In Puerto Rico, New Coastal Management Plan Must Protect Nature and Economy

Officials want public input on strategy to safeguard corals, mangroves, fisheries—and a thriving local culture

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In Puerto Rico, New Coastal Management Plan Must Protect Nature and Economy
Close-up of mangrove tree growing by a crystal blue river
Mangroves in Puerto Rico are valuable ecosystems that host wildlife, store carbon, and protect coastlines from storm surge.
Shane Gross

Puerto Rico’s coasts, home to 2.4 million people, are an economic force, drawing tourists from around the world and supporting nearly 700,000 jobs that generate about $20 billion in earnings annually.

With so much at stake, local leaders are focusing on how to protect and manage the island’s coastal assets, which range from mangrove forests and wetlands to valuable fish populations and endangered turtles. This fall, the Puerto Rico Department of Natural and Environmental Resources began updating its coastal management strategy for 2023-25 as part of the island’s participation in the federal Coastal Zone Enhancement Program.  

Department leaders are considering how to address problems such as rising seas and polluted runoff and the best ways to protect resources such as coral reefs, which contribute more than $180 million to the economy each year, partly through tourism.

As part of that effort, Pew is collaborating with the department to ensure that the strategy addresses the island’s most critical coastal management needs and includes recommendations from stakeholders. Opportunities for public comment in coming months will allow people to voice their ideas and opinions on the plan. Once the strategy is approved by the National Oceanic and Atmospheric Administration, Puerto Rico will receive funding to implement it.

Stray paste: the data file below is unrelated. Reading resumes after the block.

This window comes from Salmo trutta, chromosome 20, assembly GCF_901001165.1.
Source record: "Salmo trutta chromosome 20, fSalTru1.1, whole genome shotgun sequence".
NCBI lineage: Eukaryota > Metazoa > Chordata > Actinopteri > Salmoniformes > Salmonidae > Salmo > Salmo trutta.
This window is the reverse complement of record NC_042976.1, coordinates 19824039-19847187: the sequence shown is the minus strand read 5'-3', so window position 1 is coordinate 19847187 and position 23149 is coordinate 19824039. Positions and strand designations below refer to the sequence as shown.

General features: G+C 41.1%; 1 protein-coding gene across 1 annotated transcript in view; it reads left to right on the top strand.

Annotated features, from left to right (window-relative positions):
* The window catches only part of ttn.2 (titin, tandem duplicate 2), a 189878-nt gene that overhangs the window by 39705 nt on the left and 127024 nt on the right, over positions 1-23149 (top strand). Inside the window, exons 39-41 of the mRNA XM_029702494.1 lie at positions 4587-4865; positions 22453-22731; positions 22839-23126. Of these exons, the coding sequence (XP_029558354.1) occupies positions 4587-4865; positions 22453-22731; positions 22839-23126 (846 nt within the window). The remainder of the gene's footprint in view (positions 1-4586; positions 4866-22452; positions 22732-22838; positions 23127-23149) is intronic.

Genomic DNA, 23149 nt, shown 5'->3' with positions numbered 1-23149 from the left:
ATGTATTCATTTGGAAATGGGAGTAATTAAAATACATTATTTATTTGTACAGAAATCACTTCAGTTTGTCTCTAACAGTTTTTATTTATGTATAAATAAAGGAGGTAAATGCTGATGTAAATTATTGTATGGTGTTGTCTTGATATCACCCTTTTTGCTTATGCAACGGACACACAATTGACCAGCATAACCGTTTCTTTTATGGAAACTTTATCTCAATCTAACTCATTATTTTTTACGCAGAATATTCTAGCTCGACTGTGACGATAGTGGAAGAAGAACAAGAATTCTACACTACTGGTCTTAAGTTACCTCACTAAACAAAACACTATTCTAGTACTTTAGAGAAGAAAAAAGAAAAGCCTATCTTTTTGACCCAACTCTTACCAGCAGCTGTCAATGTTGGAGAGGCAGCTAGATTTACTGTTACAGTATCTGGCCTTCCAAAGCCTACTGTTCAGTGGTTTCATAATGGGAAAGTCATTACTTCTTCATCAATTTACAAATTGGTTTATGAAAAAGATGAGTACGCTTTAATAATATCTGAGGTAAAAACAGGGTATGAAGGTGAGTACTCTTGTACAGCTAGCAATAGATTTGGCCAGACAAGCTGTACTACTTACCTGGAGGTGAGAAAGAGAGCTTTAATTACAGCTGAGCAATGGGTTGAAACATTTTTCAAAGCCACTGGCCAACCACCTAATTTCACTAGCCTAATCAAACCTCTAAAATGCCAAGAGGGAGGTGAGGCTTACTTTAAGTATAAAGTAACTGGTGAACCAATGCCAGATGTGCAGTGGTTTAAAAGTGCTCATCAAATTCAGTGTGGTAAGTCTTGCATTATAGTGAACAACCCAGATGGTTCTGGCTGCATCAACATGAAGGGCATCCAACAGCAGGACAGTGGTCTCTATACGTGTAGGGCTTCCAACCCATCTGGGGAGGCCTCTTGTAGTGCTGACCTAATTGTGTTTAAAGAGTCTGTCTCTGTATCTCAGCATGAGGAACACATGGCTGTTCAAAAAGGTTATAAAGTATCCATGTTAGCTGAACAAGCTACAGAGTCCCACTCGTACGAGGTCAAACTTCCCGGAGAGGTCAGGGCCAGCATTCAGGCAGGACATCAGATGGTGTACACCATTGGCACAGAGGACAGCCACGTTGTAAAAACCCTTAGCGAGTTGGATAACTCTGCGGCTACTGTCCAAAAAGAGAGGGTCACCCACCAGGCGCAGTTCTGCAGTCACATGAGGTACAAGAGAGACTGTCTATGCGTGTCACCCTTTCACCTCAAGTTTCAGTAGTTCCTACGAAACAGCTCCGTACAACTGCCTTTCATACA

The Coastal Zone Enhancement Program is one of the focal areas of the National Coastal Zone Management Program, which Congress established in 1972. States and territories can join the voluntary national initiative by developing coastal management programs.  Once NOAA approves, the governments become eligible to receive grants and technical assistance. NOAA has awarded more than $2 billion under the program since 1972.   

Puerto Rico joined the national program in 1978. Recent NOAA funding has helped to establish partnerships with local nongovernmental organizations to manage the Tres Palmas Marine Reserve, which is one of the main coral hot spots on the island’s west coast, and the Guánica State Forest, one of the most extensive tropical dry forests in the world, and to assess damage from hurricanes Irma and Maria and address impacts from pollution and climate change.

The national program encourages a comprehensive approach to management that balances coastal resource use, economic development, and conservation. It includes six key elements:

  • Protecting natural resources.
  • Managing development in high hazard areas.
  • Giving development priority to coastal-dependent uses.
  • Providing public access for recreation.
  • Prioritizing water-dependent uses, such as marinas, fishing, water-based tourism, and recreation.
  • Coordinating state and federal actions to be consistent with coastal management goals.

Puerto Rico’s environmental officials hope to set priorities for the territory’s updated strategies in the coming months and complete the revision by mid-2022.

With the upcoming public comment period, the coastal management strategy affords an opportunity for citizens to get involved in protecting some of Puerto Rico’s most important assets. The coasts are central to the people’s way of life, and a comprehensive plan will help protect the island’s culture, environment, and economy.

Holly Binns is a project director and Yasmin Vélez-Sánchez is a manager with The Pew Charitable Trusts’ project to conserve marine life in the United States.

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